B.A. English & History, University of Delaware, 2000
M.A. English & Comparative Literature, Columbia University, 2003
M.Phil. English & Comparative Literature, Columbia University, 2005
Ph.D. English & Comparative Literature, Columbia University, 2008
Hannah Gurman is an historian of the United States with a PhD in literary studies. She teaches broadly in the interdisciplinary field of American Studies as well as more specialized courses in US foreign relations and national security. Her research focuses on national-security information as a site of political contest that reflects deeper struggles over the nature and meaning of US national security. Her book, The Dissent Papers: The Voices of Diplomats in the Cold War and Beyond, was published in 2012 by Columbia University Press. She is also editor of Hearts and Minds: A People’s History of Counterinsurgency (The New Press, 2013). Her current research project examines the history of national-security whistleblowing in the long twentieth century. Her work has appeared in American Quarterly, Diplomatic History, and the Journal of Contemporary History, as well as The Nation, Salon, and Huffington Post.
history and culture of US foreign relations; the cold war; history and theory of international conflict; twentieth-century American literature and film; political rhetoric
Professor Hannah Gurman’s current project is Blowing the Whistle: The Hidden History of Whistleblowing and the Rise of the US National Security State.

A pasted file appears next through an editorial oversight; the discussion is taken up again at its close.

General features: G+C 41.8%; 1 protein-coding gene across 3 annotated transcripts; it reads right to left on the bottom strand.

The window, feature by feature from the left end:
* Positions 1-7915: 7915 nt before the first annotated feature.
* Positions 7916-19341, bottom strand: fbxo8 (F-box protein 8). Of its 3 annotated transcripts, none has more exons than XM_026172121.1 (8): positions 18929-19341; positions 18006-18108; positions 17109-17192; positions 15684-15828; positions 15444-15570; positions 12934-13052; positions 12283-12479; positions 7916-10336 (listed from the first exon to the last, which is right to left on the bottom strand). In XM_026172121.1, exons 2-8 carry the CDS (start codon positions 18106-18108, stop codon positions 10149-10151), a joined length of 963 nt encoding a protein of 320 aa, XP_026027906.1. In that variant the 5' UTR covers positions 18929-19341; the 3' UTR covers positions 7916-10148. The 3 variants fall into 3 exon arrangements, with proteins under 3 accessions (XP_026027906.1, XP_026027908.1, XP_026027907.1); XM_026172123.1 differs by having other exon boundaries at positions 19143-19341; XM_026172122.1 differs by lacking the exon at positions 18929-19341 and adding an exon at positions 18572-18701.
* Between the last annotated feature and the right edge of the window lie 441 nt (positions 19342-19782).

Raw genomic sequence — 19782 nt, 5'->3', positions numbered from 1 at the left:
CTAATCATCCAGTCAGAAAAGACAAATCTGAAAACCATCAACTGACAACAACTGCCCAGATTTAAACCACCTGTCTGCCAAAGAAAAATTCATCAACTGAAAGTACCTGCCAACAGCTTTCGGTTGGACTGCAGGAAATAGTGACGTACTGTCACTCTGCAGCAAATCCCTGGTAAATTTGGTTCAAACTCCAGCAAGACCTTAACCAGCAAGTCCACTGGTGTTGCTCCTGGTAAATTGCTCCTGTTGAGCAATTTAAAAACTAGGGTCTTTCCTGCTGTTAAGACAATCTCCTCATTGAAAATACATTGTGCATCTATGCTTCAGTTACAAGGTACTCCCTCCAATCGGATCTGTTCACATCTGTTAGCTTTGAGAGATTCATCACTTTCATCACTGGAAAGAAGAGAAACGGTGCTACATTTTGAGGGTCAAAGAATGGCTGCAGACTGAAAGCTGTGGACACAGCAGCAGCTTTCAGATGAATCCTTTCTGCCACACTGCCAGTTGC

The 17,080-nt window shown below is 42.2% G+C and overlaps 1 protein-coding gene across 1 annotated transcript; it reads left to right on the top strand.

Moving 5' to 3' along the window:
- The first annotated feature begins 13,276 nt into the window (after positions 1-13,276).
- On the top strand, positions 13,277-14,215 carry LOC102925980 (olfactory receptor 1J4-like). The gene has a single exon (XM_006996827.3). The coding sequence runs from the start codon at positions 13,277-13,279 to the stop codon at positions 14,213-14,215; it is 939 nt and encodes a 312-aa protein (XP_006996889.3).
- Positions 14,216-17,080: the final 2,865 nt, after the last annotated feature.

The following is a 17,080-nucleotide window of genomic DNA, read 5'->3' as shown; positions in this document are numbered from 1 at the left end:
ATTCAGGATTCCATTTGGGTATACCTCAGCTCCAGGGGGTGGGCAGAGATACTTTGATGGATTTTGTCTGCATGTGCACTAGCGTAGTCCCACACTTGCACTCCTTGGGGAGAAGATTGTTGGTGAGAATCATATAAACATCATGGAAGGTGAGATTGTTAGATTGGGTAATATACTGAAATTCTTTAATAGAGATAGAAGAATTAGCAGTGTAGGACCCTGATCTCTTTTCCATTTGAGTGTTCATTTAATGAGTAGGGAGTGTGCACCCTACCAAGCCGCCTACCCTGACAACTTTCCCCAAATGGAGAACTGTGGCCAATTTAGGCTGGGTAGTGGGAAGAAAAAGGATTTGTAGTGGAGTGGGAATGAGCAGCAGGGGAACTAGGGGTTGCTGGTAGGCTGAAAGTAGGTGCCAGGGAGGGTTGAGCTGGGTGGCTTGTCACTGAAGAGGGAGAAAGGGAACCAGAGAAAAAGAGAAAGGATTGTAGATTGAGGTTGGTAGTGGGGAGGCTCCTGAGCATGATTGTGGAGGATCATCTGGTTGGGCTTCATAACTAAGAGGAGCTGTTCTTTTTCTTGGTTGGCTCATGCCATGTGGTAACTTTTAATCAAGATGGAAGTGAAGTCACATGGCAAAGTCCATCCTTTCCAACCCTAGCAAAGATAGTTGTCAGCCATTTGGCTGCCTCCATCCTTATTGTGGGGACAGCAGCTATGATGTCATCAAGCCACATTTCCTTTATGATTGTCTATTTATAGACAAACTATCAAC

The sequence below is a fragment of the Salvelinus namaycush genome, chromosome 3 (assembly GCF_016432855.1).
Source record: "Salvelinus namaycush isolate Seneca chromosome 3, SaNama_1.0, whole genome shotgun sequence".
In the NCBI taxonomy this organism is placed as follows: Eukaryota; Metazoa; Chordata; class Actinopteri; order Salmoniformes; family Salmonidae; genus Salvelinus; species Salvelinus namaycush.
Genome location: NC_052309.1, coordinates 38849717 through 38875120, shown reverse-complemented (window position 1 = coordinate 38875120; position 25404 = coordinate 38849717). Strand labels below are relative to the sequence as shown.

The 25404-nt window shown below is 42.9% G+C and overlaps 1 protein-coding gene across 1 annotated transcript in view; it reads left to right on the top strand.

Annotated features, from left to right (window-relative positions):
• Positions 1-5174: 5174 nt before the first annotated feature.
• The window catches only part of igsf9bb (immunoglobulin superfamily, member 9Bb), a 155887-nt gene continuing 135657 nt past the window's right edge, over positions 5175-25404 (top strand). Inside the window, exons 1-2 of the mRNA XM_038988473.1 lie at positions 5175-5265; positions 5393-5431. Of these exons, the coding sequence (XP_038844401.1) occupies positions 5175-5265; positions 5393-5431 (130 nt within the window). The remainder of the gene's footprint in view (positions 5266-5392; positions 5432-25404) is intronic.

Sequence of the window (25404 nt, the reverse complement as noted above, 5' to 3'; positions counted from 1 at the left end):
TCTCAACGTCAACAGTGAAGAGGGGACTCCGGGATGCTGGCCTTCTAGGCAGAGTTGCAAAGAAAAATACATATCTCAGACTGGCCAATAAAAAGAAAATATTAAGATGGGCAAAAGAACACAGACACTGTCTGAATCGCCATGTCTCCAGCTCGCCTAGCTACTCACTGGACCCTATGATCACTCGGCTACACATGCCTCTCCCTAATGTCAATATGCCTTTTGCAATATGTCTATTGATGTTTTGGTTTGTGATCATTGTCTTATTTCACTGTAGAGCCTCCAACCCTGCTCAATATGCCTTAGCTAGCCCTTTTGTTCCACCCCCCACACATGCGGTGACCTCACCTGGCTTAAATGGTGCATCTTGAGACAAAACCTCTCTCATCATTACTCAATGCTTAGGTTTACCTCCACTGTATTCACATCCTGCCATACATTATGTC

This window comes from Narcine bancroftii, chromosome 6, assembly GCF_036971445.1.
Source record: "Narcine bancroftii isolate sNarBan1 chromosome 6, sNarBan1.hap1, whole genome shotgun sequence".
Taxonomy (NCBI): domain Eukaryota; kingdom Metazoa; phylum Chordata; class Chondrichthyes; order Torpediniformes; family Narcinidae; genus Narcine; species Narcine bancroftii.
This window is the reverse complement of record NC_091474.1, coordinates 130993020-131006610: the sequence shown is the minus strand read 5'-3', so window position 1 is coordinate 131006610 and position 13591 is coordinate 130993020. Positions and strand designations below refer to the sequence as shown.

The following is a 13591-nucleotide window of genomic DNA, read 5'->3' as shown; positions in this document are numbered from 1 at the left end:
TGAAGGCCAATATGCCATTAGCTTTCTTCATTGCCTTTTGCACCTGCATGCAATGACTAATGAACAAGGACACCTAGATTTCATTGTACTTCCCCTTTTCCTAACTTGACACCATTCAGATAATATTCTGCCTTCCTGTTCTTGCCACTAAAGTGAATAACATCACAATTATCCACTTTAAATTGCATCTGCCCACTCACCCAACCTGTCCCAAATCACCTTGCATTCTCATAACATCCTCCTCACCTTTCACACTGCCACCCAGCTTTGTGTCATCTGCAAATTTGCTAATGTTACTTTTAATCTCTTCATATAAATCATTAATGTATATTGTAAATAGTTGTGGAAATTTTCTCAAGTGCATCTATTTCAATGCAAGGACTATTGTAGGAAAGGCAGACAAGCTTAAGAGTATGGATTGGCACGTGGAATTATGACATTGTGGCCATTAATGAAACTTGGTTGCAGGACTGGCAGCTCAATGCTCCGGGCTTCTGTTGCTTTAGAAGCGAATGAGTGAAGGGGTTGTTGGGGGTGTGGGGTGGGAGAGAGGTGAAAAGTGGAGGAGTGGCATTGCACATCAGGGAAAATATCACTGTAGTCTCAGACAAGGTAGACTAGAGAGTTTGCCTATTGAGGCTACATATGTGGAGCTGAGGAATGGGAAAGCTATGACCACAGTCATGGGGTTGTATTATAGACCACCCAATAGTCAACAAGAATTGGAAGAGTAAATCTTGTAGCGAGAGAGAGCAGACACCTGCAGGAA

AWARDS AND HONORS
Professor Hannah Gurman received a two-year grant from the UK's Arts and Humanities Research Council to research the history of US national-security whistleblowing.
Along with with Kaeten Mistry, Gurman authored the op-ed “Want a free press? Then protect—and celebrate—whistleblowers . . .” which appeared The Washington Post on January 29, 2018.
For the October 6, 2017 issue of The Washington Post, Gurman wrote "As we rethink the Vietnam War, we have to grapple with its racial implications."
Gurman's "The History of the State Department’s Dissent Channel—and How Trump Is Trying to Squelch It" appeared in the February 1, 2017 issue of The Nation.
Gurman's work on the Dissent Channel was cited in the January 31, 2017 New Yorker article "White House to State Department Dissenters: Quit;" as well as in The Wall Street Journal, Foreign Affairs, and U.S. News and World Report.
CONFERENCES AND TALKS
From January 18-19, 2018, Hannah Gurman hosted a research workshop at Gallatin on the history of US national-security whistleblowing.
On October 11, 2016, Gurman gave a public lecture on the history of punishing US national security whistleblowers at the University of Illinois Trowbridge Center for Humanities, in Urbana, Illinois.